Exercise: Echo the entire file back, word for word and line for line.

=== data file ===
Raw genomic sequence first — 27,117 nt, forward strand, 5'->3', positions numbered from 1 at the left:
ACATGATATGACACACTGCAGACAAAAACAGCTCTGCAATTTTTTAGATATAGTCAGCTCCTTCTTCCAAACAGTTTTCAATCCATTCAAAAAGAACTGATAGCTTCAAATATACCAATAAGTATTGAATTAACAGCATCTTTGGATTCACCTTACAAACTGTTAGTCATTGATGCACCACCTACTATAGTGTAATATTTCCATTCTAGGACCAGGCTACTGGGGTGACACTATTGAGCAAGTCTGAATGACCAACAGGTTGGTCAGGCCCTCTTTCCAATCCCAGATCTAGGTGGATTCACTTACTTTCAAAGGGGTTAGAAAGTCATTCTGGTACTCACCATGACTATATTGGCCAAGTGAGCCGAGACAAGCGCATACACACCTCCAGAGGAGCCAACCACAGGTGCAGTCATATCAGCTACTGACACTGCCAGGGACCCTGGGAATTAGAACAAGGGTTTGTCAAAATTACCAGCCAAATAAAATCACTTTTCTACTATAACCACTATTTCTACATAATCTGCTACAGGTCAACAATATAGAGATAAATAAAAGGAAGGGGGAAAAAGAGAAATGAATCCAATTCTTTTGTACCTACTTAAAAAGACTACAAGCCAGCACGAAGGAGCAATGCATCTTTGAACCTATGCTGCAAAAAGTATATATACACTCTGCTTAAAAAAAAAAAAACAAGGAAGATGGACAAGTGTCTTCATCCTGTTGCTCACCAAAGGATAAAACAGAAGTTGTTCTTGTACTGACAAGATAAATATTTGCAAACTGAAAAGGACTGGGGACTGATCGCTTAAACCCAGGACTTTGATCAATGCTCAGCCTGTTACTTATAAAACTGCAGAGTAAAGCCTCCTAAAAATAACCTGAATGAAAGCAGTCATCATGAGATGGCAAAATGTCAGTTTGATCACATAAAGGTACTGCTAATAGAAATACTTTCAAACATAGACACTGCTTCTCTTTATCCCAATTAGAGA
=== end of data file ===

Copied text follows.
Raw genomic sequence first — 27,117 nt, forward strand, 5'->3', positions numbered from 1 at the left:
ACATGATATGACACACTGCAGACAAAAACAGCTCTGCAATTTTTTAGATATAGTCAGCTCCTTCTTCCAAACAGTTTTCAATCCATTCAAAAAGAACTGATAGCTTCAAATATACCAATAAGTATTGAATTAACAGCATCTTTGGATTCACCTTACAAACTGTTAGTCATTGATGCACCACCTACTATAGTGTAATATTTCCATTCTAGGACCAGGCTACTGGGGTGACACTATTGAGCAAGTCTGAATGACCAACAGGTTGGTCAGGCCCTCTTTCCAATCCCAGATCTAGGTGGATTCACTTACTTTCAAAGGGGTTAGAAAGTCATTCTGGTACTCACCATGACTATATTGGCCAAGTGAGCCGAGACAAGCGCATACACACCTCCAGAGGAGCCAACCACAGGTGCAGTCATATCAGCTACTGACACTGCCAGGGACCCTGGGAATTAGAACAAGGGTTTGTCAAAATTACCAGCCAAATAAAATCACTTTTCTACTATAACCACTATTTCTACATAATCTGCTACAGGTCAACAATATAGAGATAAATAAAAGGAAGGGGGAAAAAGAGAAATGAATCCAATTCTTTTGTACCTACTTAAAAAGACTACAAGCCAGCACGAAGGAGCAATGCATCTTTGAACCTATGCTGCAAAAAGTATATATACACTCTGCTTAAAAAAAAAAAAACAAGGAAGATGGACAAGTGTCTTCATCCTGTTGCTCACCAAAGGATAAAACAGAAGTTGTTCTTGTACTGACAAGATAAATATTTGCAAACTGAAAAGGACTGGGGACTGATCGCTTAAACCCAGGACTTTGATCAATGCTCAGCCTGTTACTTATAAAACTGCAGAGTAAAGCCTCCTAAAAATAACCTGAATGAAAGCAGTCATCATGAGATGGCAAAATGTCAGTTTGATCACATAAAGGTACTGCTAATAGAAATACTTTCAAACATAGACACTGCTTCTCTTTATCCCAATTAGAGA